Who’s Afraid of Captive Finance?
If you think the factors that determine your credit score are complicated, wait until you try to figure out all the moving parts that determine how much you pay for a loan. It is not only about your credit score, although that plays a role in setting the interest rate for the loan. Meanwhile, macroeconomic factors are also at play, such as the federal interest rate, which changes according to general economic conditions. Furthermore, the law gives lenders a wide berth to add lots of other fees to your loan, and only in the most egregious cases of abusive business practices does the Consumer Financial Protection Bureau (CFPB) order lenders to refund the fees that they had no business making consumers pay in the first place. Likewise, different types of lenders have their own ways of doing things, whether it is setting due dates for repayment or charging fees. You have probably borrowed money from a captive lender at some point, even if this is your first time hearing the term captive finance or captive lending. If you are struggling to pay debts that you owe to captive lenders, contact a Plantation debt lawyer.
What Is Captive Finance, Anyway?
A captive finance company, also known as a captive lender, is a finance company wholly owned by a larger company, known as the parent company. Its activities are to provide financial products directly connected to the parent company. The financing departments of some car manufacturers are captive lenders; these include Ford Motor Credit Company, American Honda Finance, and Toyota Financial Services. Another common scenario in which captive lenders operate is retail store credit cards. The retail chain is the parent company, and the subsidiary that manages the credit card accounts is a captive lender.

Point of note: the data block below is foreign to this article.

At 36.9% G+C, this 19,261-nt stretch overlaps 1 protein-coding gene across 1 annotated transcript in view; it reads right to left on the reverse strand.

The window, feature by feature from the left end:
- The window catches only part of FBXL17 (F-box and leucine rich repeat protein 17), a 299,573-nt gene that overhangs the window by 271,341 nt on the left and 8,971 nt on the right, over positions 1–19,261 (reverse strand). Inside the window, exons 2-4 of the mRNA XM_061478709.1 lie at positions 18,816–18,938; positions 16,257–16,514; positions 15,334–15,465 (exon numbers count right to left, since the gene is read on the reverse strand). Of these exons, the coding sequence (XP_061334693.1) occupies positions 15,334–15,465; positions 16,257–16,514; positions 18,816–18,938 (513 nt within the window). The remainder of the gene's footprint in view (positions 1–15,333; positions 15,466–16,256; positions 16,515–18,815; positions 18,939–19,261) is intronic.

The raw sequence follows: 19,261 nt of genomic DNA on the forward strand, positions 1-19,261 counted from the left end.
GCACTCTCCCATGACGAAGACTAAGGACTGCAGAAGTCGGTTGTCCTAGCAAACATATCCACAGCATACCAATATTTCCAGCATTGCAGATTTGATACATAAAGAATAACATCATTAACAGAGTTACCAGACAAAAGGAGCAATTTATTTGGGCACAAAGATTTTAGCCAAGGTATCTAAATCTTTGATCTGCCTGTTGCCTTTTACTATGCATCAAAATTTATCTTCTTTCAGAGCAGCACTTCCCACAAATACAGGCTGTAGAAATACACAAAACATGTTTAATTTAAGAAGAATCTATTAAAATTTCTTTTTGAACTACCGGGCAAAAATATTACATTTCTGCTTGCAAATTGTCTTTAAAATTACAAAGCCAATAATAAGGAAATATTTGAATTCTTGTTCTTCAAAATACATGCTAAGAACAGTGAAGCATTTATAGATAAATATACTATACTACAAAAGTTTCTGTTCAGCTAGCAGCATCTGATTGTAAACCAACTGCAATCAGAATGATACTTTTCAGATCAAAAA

The advantages of captive finance are obvious from the perspective of the parent company. It does not have to share the proceeds of interest payments and late fees with third parties. Furthermore, it does not have to price its financial products competitively, because consumers who wish to finance the purchase of a car have little choice but to go through the dealership’s financial services company. Another way in which captive lenders are not especially consumer friendly is that the repayment terms on loans tend to be shorter, so the monthly payments tend to be higher.
Captive Finance Bots Are as Scary as They Sound
By now, Floridians are used to scary news coming out of the Alligator State, but this is unnerving, even by Florida standards. HGreg, a used car retailer based in Florida, has started employing artificial intelligence to handle underwriting tasks such as deciding how much you will pay for your car loan. The auto loan industry just got even less human.
Work With a Debt Lawyer About Dealing With Captive Finance Debt
A South Florida debt lawyer can help you if debts that you owe to captive lenders are holding your credit score captive. Contact Nowack & Olson, PLLC in Plantation, Florida to discuss your case.